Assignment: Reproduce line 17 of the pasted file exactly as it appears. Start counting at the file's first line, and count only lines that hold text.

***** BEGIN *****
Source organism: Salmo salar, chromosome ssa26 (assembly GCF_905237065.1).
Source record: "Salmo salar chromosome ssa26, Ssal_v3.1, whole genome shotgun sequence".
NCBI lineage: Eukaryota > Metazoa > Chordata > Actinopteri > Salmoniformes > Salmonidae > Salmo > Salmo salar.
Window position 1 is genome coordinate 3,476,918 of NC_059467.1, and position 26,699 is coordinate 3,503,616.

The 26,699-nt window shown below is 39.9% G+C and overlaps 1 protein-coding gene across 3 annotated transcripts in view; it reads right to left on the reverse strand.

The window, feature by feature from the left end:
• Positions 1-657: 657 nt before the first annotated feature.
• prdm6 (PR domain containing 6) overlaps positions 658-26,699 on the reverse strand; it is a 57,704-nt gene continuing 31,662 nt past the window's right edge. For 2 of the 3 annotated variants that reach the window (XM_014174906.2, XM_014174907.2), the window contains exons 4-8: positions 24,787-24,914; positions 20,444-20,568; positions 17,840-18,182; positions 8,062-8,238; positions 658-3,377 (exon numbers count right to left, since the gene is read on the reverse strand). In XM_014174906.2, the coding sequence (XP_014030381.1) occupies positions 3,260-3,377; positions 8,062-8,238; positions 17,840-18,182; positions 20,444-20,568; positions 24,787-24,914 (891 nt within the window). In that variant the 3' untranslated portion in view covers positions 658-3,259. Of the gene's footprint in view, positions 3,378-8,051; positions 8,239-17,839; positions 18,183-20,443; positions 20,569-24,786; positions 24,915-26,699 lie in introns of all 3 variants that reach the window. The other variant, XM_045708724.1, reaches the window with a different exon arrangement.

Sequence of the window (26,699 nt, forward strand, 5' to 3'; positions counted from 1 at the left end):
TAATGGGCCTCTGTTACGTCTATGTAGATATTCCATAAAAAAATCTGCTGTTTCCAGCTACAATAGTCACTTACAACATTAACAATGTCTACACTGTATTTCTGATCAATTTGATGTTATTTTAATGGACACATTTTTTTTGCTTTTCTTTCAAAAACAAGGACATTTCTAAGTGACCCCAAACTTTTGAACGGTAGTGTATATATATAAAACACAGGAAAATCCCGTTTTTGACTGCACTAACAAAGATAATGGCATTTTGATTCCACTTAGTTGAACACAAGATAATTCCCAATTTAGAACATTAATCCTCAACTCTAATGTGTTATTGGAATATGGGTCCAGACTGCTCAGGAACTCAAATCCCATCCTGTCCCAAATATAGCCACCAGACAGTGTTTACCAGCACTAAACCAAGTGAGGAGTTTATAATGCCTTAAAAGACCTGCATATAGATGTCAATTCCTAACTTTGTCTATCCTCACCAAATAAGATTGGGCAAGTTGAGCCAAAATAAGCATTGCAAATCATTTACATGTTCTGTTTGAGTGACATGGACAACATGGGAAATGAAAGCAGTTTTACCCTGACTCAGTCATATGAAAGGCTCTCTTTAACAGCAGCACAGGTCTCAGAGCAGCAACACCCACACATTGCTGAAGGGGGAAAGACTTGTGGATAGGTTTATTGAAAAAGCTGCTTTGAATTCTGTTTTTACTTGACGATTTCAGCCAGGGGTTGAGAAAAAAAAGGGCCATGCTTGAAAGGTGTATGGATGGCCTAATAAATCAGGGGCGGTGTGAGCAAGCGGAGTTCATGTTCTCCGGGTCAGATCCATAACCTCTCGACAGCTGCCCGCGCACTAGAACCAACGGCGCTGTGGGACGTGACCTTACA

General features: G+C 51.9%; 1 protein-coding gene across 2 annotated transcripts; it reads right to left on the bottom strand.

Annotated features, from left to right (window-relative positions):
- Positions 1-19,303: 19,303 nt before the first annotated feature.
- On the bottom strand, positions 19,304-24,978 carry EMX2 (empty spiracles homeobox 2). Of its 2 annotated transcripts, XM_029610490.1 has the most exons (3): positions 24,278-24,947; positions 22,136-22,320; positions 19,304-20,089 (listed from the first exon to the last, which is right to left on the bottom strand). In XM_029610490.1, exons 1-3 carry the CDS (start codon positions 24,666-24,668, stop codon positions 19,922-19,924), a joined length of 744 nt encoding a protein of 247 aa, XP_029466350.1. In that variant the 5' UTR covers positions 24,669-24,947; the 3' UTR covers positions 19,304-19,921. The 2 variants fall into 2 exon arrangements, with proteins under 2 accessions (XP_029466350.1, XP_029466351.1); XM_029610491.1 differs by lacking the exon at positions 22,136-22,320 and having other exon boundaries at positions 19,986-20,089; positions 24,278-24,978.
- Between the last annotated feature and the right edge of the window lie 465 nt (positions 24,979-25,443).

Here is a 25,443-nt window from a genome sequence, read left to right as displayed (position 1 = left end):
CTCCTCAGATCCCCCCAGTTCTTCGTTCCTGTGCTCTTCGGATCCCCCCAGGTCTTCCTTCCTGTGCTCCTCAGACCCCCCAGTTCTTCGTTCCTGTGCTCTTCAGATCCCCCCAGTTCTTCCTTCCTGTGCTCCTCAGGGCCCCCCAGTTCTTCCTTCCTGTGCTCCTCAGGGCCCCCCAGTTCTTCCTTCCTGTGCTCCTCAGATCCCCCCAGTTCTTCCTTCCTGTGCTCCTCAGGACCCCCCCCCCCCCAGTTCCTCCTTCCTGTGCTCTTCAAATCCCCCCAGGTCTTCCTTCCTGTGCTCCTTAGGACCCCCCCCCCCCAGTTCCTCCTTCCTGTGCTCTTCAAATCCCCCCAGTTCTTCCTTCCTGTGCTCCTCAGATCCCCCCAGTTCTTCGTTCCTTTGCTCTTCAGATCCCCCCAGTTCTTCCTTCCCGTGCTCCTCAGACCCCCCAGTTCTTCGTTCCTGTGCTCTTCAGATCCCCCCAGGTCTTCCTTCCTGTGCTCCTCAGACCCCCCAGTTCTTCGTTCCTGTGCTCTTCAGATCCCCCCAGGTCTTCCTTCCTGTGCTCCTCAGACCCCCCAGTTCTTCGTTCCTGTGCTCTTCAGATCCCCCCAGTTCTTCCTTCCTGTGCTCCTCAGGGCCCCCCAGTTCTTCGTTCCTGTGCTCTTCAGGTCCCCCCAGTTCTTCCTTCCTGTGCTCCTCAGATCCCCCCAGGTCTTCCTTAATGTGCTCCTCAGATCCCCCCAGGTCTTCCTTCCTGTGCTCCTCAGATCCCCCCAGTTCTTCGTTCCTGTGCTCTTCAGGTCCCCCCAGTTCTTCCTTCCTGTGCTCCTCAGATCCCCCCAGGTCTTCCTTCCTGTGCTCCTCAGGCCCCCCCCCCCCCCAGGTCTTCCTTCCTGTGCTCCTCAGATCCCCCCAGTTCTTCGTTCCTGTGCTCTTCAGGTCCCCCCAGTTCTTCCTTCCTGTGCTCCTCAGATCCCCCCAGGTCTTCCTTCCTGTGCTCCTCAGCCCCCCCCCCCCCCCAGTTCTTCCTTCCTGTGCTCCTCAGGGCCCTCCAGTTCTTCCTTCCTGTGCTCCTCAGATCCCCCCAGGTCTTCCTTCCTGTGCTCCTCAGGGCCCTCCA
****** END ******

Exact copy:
CTCCTCAGATCCCCCCAGTTCTTCGTTCCTGTGCTCTTCGGATCCCCCCAGGTCTTCCTTCCTGTGCTCCTCAGACCCCCCAGTTCTTCGTTCCTGTGCTCTTCAGATCCCCCCAGTTCTTCCTTCCTGTGCTCCTCAGGGCCCCCCAGTTCTTCCTTCCTGTGCTCCTCAGGGCCCCCCAGTTCTTCCTTCCTGTGCTCCTCAGATCCCCCCAGTTCTTCCTTCCTGTGCTCCTCAGGACCCCCCCCCCCCCAGTTCCTCCTTCCTGTGCTCTTCAAATCCCCCCAGGTCTTCCTTCCTGTGCTCCTTAGGACCCCCCCCCCCCAGTTCCTCCTTCCTGTGCTCTTCAAATCCCCCCAGTTCTTCCTTCCTGTGCTCCTCAGATCCCCCCAGTTCTTCGTTCCTTTGCTCTTCAGATCCCCCCAGTTCTTCCTTCCCGTGCTCCTCAGACCCCCCAGTTCTTCGTTCCTGTGCTCTTCAGATCCCCCCAGGTCTTCCTTCCTGTGCTCCTCAGACCCCCCAGTTCTTCGTTCCTGTGCTCTTCAGATCCCCCCAGGTCTTCCTTCCTGTGCTCCTCAGACCCCCCAGTTCTTCGTTCCTGTGCTCTTCAGATCCCCCCAGTTCTTCCTTCCTGTGCTCCTCAGGGCCCCCCAGTTCTTCGTTCCTGTGCTCTTCAGGTCCCCCCAGTTCTTCCTTCCTGTGCTCCTCAGATCCCCCCAGGTCTTCCTTAATGTGCTCCTCAGATCCCCCCAGGTCTTCCTTCCTGTGCTCCTCAGATCCCCCCAGTTCTTCGTTCCTGTGCTCTTCAGGTCCCCCCAGTTCTTCCTTCCTGTGCTCCTCAGATCCCCCCAGGTCTTCCTTCCTGTGCTCCTCAGGCCCCCCCCCCCCCCAGGTCTTCCTTCCTGTGCTCCTCAGATCCCCCCAGTTCTTCGTTCCTGTGCTCTTCAGGTCCCCCCAGTTCTTCCTTCCTGTGCTCCTCAGATCCCCCCAGGTCTTCCTTCCTGTGCTCCTCAGCCCCCCCCCCCCCCCAGTTCTTCCTTCCTGTGCTCCTCAGGGCCCTCCAGTTCTTCCTTCCTGTGCTCCTCAGATCCCCCCAGGTCTTCCTTCCTGTGCTCCTCAGGGCCCTCCA